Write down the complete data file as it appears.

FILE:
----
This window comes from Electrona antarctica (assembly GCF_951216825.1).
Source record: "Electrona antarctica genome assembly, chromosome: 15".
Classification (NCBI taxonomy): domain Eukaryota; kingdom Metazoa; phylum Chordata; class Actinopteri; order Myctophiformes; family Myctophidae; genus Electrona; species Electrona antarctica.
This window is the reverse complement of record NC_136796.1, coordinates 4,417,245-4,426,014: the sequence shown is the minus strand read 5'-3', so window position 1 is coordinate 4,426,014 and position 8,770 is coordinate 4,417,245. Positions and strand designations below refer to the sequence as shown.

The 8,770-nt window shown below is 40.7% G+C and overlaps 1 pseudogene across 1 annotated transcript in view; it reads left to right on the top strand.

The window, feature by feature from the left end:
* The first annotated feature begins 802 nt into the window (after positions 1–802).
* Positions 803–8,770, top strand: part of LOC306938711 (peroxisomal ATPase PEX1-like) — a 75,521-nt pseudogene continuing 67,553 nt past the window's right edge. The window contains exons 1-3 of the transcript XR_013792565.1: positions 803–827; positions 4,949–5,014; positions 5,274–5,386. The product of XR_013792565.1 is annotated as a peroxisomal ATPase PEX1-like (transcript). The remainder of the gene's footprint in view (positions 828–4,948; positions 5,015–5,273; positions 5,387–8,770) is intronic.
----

This window comes from Electrona antarctica (assembly GCF_951216825.1).
Source record: "Electrona antarctica genome assembly, chromosome: 15".
Classification (NCBI taxonomy): domain Eukaryota; kingdom Metazoa; phylum Chordata; class Actinopteri; order Myctophiformes; family Myctophidae; genus Electrona; species Electrona antarctica.
This window is the reverse complement of record NC_136796.1, coordinates 4,417,245-4,426,014: the sequence shown is the minus strand read 5'-3', so window position 1 is coordinate 4,426,014 and position 8,770 is coordinate 4,417,245. Positions and strand designations below refer to the sequence as shown.

The 8,770-nt window shown below is 40.7% G+C and overlaps 1 pseudogene across 1 annotated transcript in view; it reads left to right on the top strand.

The window, feature by feature from the left end:
* The first annotated feature begins 802 nt into the window (after positions 1–802).
* Positions 803–8,770, top strand: part of LOC306938711 (peroxisomal ATPase PEX1-like) — a 75,521-nt pseudogene continuing 67,553 nt past the window's right edge. The window contains exons 1-3 of the transcript XR_013792565.1: positions 803–827; positions 4,949–5,014; positions 5,274–5,386. The product of XR_013792565.1 is annotated as a peroxisomal ATPase PEX1-like (transcript). The remainder of the gene's footprint in view (positions 828–4,948; positions 5,015–5,273; positions 5,387–8,770) is intronic.